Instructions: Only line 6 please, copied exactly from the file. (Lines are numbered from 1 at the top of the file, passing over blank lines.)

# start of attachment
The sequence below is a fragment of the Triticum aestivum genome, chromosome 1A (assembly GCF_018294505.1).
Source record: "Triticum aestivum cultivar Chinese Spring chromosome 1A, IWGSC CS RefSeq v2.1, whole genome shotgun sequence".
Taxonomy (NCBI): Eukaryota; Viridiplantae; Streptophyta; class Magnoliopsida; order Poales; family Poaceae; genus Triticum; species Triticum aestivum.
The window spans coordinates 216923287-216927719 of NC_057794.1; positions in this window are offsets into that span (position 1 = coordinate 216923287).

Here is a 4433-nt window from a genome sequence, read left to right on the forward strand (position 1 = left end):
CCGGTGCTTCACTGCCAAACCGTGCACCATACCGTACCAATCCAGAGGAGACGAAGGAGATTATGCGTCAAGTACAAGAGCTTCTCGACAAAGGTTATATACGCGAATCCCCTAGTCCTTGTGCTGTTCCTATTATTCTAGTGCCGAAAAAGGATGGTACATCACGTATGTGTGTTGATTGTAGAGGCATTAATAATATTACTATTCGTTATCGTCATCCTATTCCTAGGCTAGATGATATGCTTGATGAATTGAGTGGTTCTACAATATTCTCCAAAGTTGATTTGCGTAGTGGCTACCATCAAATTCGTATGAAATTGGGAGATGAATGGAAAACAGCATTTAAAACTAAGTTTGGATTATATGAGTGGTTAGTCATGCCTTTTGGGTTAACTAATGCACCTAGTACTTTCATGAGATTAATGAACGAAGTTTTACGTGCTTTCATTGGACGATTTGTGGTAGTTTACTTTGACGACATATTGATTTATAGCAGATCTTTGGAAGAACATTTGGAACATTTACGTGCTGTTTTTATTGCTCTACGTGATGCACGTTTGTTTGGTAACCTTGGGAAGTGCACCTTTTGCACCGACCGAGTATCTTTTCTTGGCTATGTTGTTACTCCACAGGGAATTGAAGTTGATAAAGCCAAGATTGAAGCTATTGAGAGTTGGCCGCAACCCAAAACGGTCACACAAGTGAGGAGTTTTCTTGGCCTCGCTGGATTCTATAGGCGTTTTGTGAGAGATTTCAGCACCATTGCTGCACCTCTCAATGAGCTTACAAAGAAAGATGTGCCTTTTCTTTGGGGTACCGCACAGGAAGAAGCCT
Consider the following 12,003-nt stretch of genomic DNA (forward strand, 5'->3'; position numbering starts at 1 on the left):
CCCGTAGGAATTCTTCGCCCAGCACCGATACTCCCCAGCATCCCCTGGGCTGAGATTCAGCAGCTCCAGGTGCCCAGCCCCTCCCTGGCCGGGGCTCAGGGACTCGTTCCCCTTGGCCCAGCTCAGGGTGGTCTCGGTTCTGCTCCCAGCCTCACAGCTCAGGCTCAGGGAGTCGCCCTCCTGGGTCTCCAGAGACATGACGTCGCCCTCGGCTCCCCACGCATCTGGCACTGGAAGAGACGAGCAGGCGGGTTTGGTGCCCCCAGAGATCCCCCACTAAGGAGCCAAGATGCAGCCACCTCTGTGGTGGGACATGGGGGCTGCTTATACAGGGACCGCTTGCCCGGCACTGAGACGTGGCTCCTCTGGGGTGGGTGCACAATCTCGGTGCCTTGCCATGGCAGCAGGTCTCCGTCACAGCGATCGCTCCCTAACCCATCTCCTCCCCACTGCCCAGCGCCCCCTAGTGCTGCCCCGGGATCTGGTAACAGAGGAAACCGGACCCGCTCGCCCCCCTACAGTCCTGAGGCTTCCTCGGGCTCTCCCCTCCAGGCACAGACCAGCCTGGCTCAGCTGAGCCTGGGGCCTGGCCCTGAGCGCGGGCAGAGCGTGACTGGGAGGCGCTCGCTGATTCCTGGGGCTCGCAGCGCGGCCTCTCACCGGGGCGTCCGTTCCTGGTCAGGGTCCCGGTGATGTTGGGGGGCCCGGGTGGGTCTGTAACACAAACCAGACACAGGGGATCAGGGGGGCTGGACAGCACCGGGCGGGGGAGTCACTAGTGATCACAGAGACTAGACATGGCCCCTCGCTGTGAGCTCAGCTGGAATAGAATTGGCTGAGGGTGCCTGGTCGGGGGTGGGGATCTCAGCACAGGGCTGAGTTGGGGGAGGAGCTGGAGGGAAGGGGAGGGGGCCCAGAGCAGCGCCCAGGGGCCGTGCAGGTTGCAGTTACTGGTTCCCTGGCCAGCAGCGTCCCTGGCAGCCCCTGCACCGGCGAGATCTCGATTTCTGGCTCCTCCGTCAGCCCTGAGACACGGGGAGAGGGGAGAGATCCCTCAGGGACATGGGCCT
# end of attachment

CCGGTGCTTCACTGCCAAACCGTGCACCATACCGTACCAATCCAGAGGAGACGAAGGAGATTATGCGTCAAGTACAAGAGCTTCTCGACAAAGGTTATATACGCGAATCCCCTAGTCCTTGTGCTGTTCCTATTATTCTAGTGCCGAAAAAGGATGGTACATCACGTATGTGTGTTGATTGTAGAGGCATTAATAATATTACTATTCGTTATCGTCATCCTATTCCTAGGCTAGATGATATGCTTGATGAATTGAGTGGTTCTACAATATTCTCCAAAGTTGATTTGCGTAGTGGCTACCATCAAATTCGTATGAAATTGGGAGATGAATGGAAAACAGCATTTAAAACTAAGTTTGGATTATATGAGTGGTTAGTCATGCCTTTTGGGTTAACTAATGCACCTAGTACTTTCATGAGATTAATGAACGAAGTTTTACGTGCTTTCATTGGACGATTTGTGGTAGTTTACTTTGACGACATATTGATTTATAGCAGATCTTTGGAAGAACATTTGGAACATTTACGTGCTGTTTTTATTGCTCTACGTGATGCACGTTTGTTTGGTAACCTTGGGAAGTGCACCTTTTGCACCGACCGAGTATCTTTTCTTGGCTATGTTGTTACTCCACAGGGAATTGAAGTTGATAAAGCCAAGATTGAAGCTATTGAGAGTTGGCCGCAACCCAAAACGGTCACACAAGTGAGGAGTTTTCTTGGCCTCGCTGGATTCTATAGGCGTTTTGTGAGAGATTTCAGCACCATTGCTGCACCTCTCAATGAGCTTACAAAGAAAGATGTGCCTTTTCTTTGGGGTACCGCACAGGAAGAAGCCT